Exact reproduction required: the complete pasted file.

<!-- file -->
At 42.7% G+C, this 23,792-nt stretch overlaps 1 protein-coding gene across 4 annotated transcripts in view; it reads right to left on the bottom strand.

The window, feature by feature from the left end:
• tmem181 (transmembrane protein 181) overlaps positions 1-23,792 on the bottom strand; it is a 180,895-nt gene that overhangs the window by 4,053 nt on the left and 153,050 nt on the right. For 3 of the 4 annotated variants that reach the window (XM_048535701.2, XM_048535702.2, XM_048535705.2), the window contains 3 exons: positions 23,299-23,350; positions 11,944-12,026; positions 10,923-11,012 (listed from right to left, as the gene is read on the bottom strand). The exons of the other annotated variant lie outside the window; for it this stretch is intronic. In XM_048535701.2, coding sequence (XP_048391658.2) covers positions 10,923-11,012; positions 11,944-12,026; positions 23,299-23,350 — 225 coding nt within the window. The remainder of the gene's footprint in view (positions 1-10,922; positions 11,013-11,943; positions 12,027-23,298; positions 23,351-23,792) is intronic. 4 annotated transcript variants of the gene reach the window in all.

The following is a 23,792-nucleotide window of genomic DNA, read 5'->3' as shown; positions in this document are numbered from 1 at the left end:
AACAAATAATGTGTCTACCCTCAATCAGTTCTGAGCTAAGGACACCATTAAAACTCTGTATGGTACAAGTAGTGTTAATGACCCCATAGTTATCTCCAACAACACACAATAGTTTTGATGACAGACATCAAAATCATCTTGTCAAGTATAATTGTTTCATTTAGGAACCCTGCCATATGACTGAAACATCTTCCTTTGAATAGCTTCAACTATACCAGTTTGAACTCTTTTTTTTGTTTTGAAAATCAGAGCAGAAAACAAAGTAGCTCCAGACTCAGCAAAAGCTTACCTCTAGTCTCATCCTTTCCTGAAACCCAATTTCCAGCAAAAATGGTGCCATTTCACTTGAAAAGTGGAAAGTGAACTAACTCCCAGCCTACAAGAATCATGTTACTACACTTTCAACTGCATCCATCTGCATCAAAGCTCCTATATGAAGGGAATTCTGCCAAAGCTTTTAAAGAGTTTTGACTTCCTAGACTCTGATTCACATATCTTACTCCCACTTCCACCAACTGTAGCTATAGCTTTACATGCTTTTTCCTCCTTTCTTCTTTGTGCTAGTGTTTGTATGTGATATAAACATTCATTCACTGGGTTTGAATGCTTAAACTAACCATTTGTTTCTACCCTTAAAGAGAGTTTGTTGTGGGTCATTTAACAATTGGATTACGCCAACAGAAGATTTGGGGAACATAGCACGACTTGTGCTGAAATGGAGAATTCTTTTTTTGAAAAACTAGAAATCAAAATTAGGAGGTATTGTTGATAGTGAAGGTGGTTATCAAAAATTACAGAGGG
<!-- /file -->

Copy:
At 42.7% G+C, this 23,792-nt stretch overlaps 1 protein-coding gene across 4 annotated transcripts in view; it reads right to left on the bottom strand.

The window, feature by feature from the left end:
• tmem181 (transmembrane protein 181) overlaps positions 1-23,792 on the bottom strand; it is a 180,895-nt gene that overhangs the window by 4,053 nt on the left and 153,050 nt on the right. For 3 of the 4 annotated variants that reach the window (XM_048535701.2, XM_048535702.2, XM_048535705.2), the window contains 3 exons: positions 23,299-23,350; positions 11,944-12,026; positions 10,923-11,012 (listed from right to left, as the gene is read on the bottom strand). The exons of the other annotated variant lie outside the window; for it this stretch is intronic. In XM_048535701.2, coding sequence (XP_048391658.2) covers positions 10,923-11,012; positions 11,944-12,026; positions 23,299-23,350 — 225 coding nt within the window. The remainder of the gene's footprint in view (positions 1-10,922; positions 11,013-11,943; positions 12,027-23,298; positions 23,351-23,792) is intronic. 4 annotated transcript variants of the gene reach the window in all.

The following is a 23,792-nucleotide window of genomic DNA, read 5'->3' as shown; positions in this document are numbered from 1 at the left end:
AACAAATAATGTGTCTACCCTCAATCAGTTCTGAGCTAAGGACACCATTAAAACTCTGTATGGTACAAGTAGTGTTAATGACCCCATAGTTATCTCCAACAACACACAATAGTTTTGATGACAGACATCAAAATCATCTTGTCAAGTATAATTGTTTCATTTAGGAACCCTGCCATATGACTGAAACATCTTCCTTTGAATAGCTTCAACTATACCAGTTTGAACTCTTTTTTTTGTTTTGAAAATCAGAGCAGAAAACAAAGTAGCTCCAGACTCAGCAAAAGCTTACCTCTAGTCTCATCCTTTCCTGAAACCCAATTTCCAGCAAAAATGGTGCCATTTCACTTGAAAAGTGGAAAGTGAACTAACTCCCAGCCTACAAGAATCATGTTACTACACTTTCAACTGCATCCATCTGCATCAAAGCTCCTATATGAAGGGAATTCTGCCAAAGCTTTTAAAGAGTTTTGACTTCCTAGACTCTGATTCACATATCTTACTCCCACTTCCACCAACTGTAGCTATAGCTTTACATGCTTTTTCCTCCTTTCTTCTTTGTGCTAGTGTTTGTATGTGATATAAACATTCATTCACTGGGTTTGAATGCTTAAACTAACCATTTGTTTCTACCCTTAAAGAGAGTTTGTTGTGGGTCATTTAACAATTGGATTACGCCAACAGAAGATTTGGGGAACATAGCACGACTTGTGCTGAAATGGAGAATTCTTTTTTTGAAAAACTAGAAATCAAAATTAGGAGGTATTGTTGATAGTGAAGGTGGTTATCAAAAATTACAGAGGG